National Pro Bono Week – Litigating for Justice and Empowerment at the LRC

by | Nov 18, 2014

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About Arushi Garg

Arushi Garg is reading for a D Phil in Law at the Centre for Criminology, University of Oxford.


Arushi Garg “National Pro Bono Week – Litigating for Justice and Empowerment at the LRC” (OxHRH, 18 November 2014), [Date of Access].|Arushi Garg “National Pro Bono Week – Litigating for Justice and Empowerment at the LRC” (OxHRH, 18 November 2014), [Date of Access].|Arushi Garg “National Pro Bono Week – Litigating for Justice and Empowerment at the LRC” (OxHRH, 18 November 2014), [Date of Access].

This is the fifth post in our series celebrating National Pro Bono Week. OxHRH’s sister organisation, Oxford Pro Bono Publico (OPBP) provides annual grants to students undertaking unpaid or poorly paid public interest law work at organisations across the globe.  Arushi Garg, one of the successful applicants in the 2014 grants process, writes about her experiences working at the Legal Resources Centre in South Africa.

The Legal Resources Centre (LRC) is a non-profit organisation that uses strategic litigation and advocacy across South Africa to secure human rights, particularly for the vulnerable and the marginalised. Having been exposed to the South African Bill of Rights during the course of my BCL year, I was curious to see the operation of (what seems to me to be) one of the most progressive Constitutions in the world. The LRC was a natural choice, given the pivotal role the organisation has played in moulding the South African human rights regime into what it is today.

My internship was with the Constitutional Litigation Unit (CLU) of the LRC based in Johannesburg, for a period of six weeks from 4th August to 12th September 2014. While most of my work dealt with constitutional litigation being done by the LRC, I lent occasional support to facilitate advocacy and fundraising as is carried out by the National Office of the LRC which is also based in the same building.

My first assignment was for the National Office, where I was asked to prepare submissions on behalf of the LRC to the Department of Trade and Industry in respect of the proposed changes to regulations under the Consumer Protection Act 2008 which deal with labelling of genetically modified organisms and food products.

What was really interesting for me was the way in which everyone really tried to bring the cases to life. One of the main areas in which the CLU works is the extractives industry in South Africa. In this context, they are in the middle of a massive class action suit against multiple defendants for causing silicosis in mineworkers; an incurable, terminal disease, which is entirely preventable by the use of proper ventilation and precautionary measures. I got the opportunity to visit clients—all of whom are mineworkers suing mining companies for compensation—in Welkom (Free State) and was glad to see our attorneys going out of their way to ensure that they understood and gave their consent to every step of the litigation. Similarly, I was also part of the team (led inter alia by George Bizos, no less!) that is making submissions before the Farlam Commission of Inquiry, set up to investigate the Marikana massacre. After working on documentation for a few days, I had the chance to accompany the team to the Commission, and watch the cross examination of two key witnesses.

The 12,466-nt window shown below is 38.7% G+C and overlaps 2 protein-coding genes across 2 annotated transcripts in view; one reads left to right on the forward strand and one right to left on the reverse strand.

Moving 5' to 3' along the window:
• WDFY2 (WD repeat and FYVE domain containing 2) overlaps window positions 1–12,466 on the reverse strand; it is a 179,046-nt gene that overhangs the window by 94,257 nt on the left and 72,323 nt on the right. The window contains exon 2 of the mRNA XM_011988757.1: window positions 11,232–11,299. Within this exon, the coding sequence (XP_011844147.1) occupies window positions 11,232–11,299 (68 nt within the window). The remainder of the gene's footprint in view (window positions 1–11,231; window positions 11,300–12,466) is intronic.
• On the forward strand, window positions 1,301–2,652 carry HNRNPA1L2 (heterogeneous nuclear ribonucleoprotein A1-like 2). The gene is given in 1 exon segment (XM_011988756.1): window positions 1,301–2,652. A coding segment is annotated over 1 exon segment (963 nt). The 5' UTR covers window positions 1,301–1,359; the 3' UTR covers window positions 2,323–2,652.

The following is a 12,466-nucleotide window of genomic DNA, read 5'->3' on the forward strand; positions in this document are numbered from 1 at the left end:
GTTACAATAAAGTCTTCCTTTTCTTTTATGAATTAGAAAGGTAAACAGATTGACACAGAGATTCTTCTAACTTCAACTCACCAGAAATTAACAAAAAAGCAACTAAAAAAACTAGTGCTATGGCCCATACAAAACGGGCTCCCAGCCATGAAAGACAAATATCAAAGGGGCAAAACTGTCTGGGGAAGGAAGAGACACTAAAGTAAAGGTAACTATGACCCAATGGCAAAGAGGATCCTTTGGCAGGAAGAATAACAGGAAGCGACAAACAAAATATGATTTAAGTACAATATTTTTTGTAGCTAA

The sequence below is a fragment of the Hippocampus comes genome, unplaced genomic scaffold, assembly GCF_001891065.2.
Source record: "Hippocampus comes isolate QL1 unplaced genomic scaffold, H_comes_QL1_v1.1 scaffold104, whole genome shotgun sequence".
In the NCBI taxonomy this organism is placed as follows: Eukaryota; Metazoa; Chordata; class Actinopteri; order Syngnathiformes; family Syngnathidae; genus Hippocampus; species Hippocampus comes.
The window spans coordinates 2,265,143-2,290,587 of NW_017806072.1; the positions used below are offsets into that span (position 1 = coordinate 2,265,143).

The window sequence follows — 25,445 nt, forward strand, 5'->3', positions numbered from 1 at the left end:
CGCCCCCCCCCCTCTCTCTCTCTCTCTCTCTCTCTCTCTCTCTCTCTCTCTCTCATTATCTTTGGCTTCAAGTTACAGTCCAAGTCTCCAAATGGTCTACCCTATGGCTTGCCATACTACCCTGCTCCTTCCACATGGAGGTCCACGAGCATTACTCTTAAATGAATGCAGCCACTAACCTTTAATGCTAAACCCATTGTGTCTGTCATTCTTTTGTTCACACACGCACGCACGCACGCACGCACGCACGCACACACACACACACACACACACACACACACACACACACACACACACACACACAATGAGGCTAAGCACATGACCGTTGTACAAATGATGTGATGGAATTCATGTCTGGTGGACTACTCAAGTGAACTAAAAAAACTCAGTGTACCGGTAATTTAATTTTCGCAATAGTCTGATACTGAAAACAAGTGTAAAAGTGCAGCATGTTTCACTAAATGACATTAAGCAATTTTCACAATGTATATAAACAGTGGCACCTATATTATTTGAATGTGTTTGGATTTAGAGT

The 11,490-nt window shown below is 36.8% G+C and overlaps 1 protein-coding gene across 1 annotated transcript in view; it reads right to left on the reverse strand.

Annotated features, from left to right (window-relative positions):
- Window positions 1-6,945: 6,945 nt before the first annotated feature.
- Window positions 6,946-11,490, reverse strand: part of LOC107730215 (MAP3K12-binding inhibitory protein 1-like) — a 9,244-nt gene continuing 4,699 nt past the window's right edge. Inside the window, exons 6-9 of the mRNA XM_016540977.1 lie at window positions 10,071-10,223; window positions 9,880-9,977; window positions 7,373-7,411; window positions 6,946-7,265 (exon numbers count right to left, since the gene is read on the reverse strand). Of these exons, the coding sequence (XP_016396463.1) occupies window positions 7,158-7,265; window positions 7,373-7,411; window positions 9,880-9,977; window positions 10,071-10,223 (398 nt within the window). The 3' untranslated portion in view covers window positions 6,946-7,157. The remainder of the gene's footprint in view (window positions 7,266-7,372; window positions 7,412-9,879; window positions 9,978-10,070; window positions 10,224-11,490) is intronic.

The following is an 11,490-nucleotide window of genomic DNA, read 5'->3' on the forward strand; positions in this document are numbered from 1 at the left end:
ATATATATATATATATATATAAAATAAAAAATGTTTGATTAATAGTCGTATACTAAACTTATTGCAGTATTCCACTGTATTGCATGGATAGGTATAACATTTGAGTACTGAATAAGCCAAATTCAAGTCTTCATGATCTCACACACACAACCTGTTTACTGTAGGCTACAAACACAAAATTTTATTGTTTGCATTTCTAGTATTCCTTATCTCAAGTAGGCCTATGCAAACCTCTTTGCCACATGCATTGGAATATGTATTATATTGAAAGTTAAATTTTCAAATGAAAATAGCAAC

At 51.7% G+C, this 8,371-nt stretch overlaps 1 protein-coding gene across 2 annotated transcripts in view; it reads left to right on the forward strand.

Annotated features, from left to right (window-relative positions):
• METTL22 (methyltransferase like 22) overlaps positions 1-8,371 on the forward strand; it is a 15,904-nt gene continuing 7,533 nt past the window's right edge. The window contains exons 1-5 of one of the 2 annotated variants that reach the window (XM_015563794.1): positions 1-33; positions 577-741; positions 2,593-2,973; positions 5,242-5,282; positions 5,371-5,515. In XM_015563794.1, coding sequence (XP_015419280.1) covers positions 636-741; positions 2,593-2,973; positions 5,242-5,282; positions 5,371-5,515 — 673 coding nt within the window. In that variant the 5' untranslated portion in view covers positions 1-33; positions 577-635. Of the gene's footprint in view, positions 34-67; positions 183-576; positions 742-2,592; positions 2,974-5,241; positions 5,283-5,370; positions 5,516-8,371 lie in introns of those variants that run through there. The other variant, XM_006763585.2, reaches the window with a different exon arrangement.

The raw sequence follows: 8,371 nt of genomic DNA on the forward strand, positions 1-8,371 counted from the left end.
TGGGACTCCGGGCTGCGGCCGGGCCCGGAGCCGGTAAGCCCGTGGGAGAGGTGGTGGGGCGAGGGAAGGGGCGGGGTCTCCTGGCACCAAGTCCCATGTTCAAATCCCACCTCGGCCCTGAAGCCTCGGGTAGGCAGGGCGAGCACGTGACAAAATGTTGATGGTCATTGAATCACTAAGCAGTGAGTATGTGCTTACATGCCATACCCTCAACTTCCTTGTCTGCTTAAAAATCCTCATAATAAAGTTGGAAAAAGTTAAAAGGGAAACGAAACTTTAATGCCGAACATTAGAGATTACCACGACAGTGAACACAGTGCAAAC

It was enriching to watch members of civil society, government as well as the mining industry exchange ideas in the meeting of the African Commission on Human and Peoples’ Rights Working Group on the Extractives Industry. Organising this meeting was a mammoth task, but rewarding nonetheless. I also did some preliminary research for a conference the LRC is contemplating on the right to strike in Africa, and investigated organisations they can potentially partner with in India.

In all, my six weeks with the LRC allowed me to work on a very broad range of issues, and in many capacities. They gave me a very clear idea of how litigation can be used as a vehicle for justice and empowerment, while relaying, at the same time, the limitations and challenges one has to deal with as a civil society activist cum lawyer. The actual work I did was supplemented at all times by discussions with the fascinating people I had the privilege of sharing my working space with. These conversations gave me a sense of the history of the organisation, as well as the country, and provided an interesting background to the work that I was doing.

I am very grateful for having had this opportunity and extend my heartfelt thanks to the OPBP for giving me funding without which none of this would have been possible. It is a fantastic opportunity for anyone interested in promoting the practice and principles of public interest law.

If your organisation would benefit from hosting an intern from the University of Oxford, or you are an individual or organisation wishing to make a donation to OPBP, please click here to find out more about the OPBP Internship Programme or for details on how to support OPBP’s work.


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